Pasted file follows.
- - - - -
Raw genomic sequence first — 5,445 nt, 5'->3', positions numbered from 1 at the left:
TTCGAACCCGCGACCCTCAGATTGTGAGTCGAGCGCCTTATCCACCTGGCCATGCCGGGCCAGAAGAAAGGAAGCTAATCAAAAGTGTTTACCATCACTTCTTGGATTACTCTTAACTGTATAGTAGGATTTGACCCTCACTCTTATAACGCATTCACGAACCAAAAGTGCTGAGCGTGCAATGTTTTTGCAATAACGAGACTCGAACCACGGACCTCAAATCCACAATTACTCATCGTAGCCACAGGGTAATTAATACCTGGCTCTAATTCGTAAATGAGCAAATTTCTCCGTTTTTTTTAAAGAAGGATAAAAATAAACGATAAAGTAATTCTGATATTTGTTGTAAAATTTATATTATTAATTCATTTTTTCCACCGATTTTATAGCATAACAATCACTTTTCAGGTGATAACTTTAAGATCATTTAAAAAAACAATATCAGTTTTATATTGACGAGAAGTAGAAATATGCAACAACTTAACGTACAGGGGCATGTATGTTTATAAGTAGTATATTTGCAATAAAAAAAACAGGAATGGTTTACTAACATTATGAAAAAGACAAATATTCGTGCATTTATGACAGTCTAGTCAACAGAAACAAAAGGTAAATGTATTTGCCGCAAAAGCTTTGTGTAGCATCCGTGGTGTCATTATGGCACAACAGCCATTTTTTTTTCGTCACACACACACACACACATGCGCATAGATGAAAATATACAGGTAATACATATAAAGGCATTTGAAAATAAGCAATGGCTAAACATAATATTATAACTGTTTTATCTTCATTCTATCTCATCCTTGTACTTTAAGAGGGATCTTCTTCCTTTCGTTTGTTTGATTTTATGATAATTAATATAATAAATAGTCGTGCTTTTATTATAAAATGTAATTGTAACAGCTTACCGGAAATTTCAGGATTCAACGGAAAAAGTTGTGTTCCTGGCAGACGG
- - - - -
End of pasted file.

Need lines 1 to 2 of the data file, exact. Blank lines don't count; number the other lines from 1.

Raw genomic sequence first — 5,445 nt, 5'->3', positions numbered from 1 at the left:
TTCGAACCCGCGACCCTCAGATTGTGAGTCGAGCGCCTTATCCACCTGGCCATGCCGGGCCAGAAGAAAGGAAGCTAATCAAAAGTGTTTACCATCACTTCTTGGATTACTCTTAACTGTATAGTAGGATTTGACCCTCACTCTTATAACGCATTCACGAACCAAAAGTGCTGAGCGTGCAATGTTTTTGCAATAACGAGACTCGAACCACGGACCTCAAATCCACAATTACTCATCGTAGCCACAGGGTAATTAATACCTGGCTCTAATTCGTAAATGAGCAAATTTCTCCGTTTTTTTTAAAGAAGGATAAAAATAAACGATAAAGTAATTCTGATATTTGTTGTAAAATTTATATTATTAATTCATTTTTTCCACCGATTTTATAGCATAACAATCACTTTTCAGGTGATAACTTTAAGATCATTTAAAAAAACAATATCAGTTTTATATTGACGAGAAGTAGAAATATGCAACAACTTAACGTACAGGGGCATGTATGTTTATAAGTAGTATATTTGCAATAAAAAAAACAGGAATGGTTTACTAACATTATGAAAAAGACAAATATTCGTGCATTTATGACAGTCTAGTCAACAGAAACAAAAGGTAAATGTATTTGCCGCAAAAGCTTTGTGTAGCATCCGTGGTGTCATTATGGCACAACAGCCATTTTTTTTTCGTCACACACACACACACACATGCGCATAGATGAAAATATACAGGTAATACATATAAAGGCATTTGAAAATAAGCAATGGCTAAACATAATATTATAACTGTTTTATCTTCATTCTATCTCATCCTTGTACTTTAAGAGGGATCTTCTTCCTTTCGTTTGTTTGATTTTATGATAATTAATATAATAAATAGTCGTGCTTTTATTATAAAATGTAATTGTAACAGCTTACCGGAAATTTCAGGATTCAACGGAAAAAGTTGTGTTCCTGGCAGACGG